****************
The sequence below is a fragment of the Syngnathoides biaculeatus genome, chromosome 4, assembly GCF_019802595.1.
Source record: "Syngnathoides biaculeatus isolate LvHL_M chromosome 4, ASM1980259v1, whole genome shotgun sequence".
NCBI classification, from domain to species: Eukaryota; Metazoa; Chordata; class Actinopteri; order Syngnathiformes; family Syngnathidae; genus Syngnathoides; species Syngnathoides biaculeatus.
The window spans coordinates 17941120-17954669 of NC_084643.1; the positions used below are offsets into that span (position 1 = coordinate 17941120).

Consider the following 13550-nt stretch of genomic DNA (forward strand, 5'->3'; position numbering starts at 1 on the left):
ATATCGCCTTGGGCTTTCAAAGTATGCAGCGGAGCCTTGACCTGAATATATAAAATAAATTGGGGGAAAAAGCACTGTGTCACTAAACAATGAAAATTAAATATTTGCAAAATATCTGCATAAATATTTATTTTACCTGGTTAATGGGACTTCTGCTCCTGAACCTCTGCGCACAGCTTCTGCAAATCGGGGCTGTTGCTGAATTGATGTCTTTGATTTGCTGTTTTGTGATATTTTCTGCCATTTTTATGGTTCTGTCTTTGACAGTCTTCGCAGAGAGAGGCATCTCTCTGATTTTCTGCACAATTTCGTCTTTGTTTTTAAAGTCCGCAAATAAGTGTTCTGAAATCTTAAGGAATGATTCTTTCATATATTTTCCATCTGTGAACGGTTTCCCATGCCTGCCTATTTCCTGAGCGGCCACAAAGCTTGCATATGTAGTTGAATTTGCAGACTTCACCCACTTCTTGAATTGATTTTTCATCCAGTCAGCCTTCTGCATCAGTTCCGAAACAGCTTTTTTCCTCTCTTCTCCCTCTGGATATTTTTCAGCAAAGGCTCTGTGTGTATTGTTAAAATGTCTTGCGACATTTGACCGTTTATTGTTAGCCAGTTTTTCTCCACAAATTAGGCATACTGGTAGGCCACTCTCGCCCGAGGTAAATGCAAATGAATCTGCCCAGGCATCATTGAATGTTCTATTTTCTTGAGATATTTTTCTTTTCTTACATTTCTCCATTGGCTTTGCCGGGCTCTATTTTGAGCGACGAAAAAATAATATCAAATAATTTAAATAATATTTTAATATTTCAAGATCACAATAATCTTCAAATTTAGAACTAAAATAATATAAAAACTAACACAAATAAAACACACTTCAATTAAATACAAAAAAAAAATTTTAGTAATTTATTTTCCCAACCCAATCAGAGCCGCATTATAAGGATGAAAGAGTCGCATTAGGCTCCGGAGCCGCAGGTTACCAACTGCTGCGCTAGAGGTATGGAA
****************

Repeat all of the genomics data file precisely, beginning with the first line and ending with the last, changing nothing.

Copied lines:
The sequence below is a fragment of the Syngnathoides biaculeatus genome, chromosome 4, assembly GCF_019802595.1.
Source record: "Syngnathoides biaculeatus isolate LvHL_M chromosome 4, ASM1980259v1, whole genome shotgun sequence".
NCBI classification, from domain to species: Eukaryota; Metazoa; Chordata; class Actinopteri; order Syngnathiformes; family Syngnathidae; genus Syngnathoides; species Syngnathoides biaculeatus.
The window spans coordinates 17941120-17954669 of NC_084643.1; the positions used below are offsets into that span (position 1 = coordinate 17941120).

Consider the following 13550-nt stretch of genomic DNA (forward strand, 5'->3'; position numbering starts at 1 on the left):
ATATCGCCTTGGGCTTTCAAAGTATGCAGCGGAGCCTTGACCTGAATATATAAAATAAATTGGGGGAAAAAGCACTGTGTCACTAAACAATGAAAATTAAATATTTGCAAAATATCTGCATAAATATTTATTTTACCTGGTTAATGGGACTTCTGCTCCTGAACCTCTGCGCACAGCTTCTGCAAATCGGGGCTGTTGCTGAATTGATGTCTTTGATTTGCTGTTTTGTGATATTTTCTGCCATTTTTATGGTTCTGTCTTTGACAGTCTTCGCAGAGAGAGGCATCTCTCTGATTTTCTGCACAATTTCGTCTTTGTTTTTAAAGTCCGCAAATAAGTGTTCTGAAATCTTAAGGAATGATTCTTTCATATATTTTCCATCTGTGAACGGTTTCCCATGCCTGCCTATTTCCTGAGCGGCCACAAAGCTTGCATATGTAGTTGAATTTGCAGACTTCACCCACTTCTTGAATTGATTTTTCATCCAGTCAGCCTTCTGCATCAGTTCCGAAACAGCTTTTTTCCTCTCTTCTCCCTCTGGATATTTTTCAGCAAAGGCTCTGTGTGTATTGTTAAAATGTCTTGCGACATTTGACCGTTTATTGTTAGCCAGTTTTTCTCCACAAATTAGGCATACTGGTAGGCCACTCTCGCCCGAGGTAAATGCAAATGAATCTGCCCAGGCATCATTGAATGTTCTATTTTCTTGAGATATTTTTCTTTTCTTACATTTCTCCATTGGCTTTGCCGGGCTCTATTTTGAGCGACGAAAAAATAATATCAAATAATTTAAATAATATTTTAATATTTCAAGATCACAATAATCTTCAAATTTAGAACTAAAATAATATAAAAACTAACACAAATAAAACACACTTCAATTAAATACAAAAAAAAAATTTTAGTAATTTATTTTCCCAACCCAATCAGAGCCGCATTATAAGGATGAAAGAGTCGCATTAGGCTCCGGAGCCGCAGGTTACCAACTGCTGCGCTAGAGGTATGGAA